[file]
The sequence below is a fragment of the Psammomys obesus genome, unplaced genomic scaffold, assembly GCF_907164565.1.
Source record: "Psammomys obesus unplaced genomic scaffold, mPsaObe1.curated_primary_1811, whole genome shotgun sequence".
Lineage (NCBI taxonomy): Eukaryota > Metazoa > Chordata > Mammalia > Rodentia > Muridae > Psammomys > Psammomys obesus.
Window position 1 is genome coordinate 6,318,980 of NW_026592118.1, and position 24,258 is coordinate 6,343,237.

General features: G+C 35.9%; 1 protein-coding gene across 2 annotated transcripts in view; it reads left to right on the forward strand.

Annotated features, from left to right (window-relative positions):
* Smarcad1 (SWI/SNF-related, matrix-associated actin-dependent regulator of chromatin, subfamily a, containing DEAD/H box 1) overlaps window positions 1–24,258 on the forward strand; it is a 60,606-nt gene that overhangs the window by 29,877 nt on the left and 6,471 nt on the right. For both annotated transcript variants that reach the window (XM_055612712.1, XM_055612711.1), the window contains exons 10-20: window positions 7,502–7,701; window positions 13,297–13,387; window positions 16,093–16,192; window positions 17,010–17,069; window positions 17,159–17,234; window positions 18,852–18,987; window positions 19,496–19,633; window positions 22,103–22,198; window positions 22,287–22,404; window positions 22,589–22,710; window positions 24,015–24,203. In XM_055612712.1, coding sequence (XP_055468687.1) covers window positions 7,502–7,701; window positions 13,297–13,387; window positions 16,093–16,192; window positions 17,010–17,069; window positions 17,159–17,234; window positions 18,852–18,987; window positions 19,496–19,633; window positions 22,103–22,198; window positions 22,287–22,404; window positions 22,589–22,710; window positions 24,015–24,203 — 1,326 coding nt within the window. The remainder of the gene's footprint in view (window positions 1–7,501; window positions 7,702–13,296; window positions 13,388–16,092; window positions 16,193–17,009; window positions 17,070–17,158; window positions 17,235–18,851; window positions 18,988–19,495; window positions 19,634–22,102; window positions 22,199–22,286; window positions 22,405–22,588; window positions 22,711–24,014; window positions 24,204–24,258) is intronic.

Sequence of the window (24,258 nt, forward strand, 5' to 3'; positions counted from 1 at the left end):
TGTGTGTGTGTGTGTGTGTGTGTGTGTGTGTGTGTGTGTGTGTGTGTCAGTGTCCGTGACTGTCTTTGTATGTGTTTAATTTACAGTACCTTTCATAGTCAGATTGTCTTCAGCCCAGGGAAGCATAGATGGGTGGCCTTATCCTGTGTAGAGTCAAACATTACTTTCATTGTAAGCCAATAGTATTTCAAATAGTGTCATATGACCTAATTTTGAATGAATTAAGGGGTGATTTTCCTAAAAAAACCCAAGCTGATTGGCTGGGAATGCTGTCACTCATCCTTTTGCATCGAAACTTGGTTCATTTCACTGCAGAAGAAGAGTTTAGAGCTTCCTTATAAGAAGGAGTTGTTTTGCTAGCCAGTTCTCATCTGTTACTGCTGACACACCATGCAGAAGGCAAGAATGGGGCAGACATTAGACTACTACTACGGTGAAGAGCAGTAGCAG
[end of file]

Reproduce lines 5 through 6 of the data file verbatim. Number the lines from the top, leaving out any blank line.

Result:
General features: G+C 35.9%; 1 protein-coding gene across 2 annotated transcripts in view; it reads left to right on the forward strand.

Annotated features, from left to right (window-relative positions):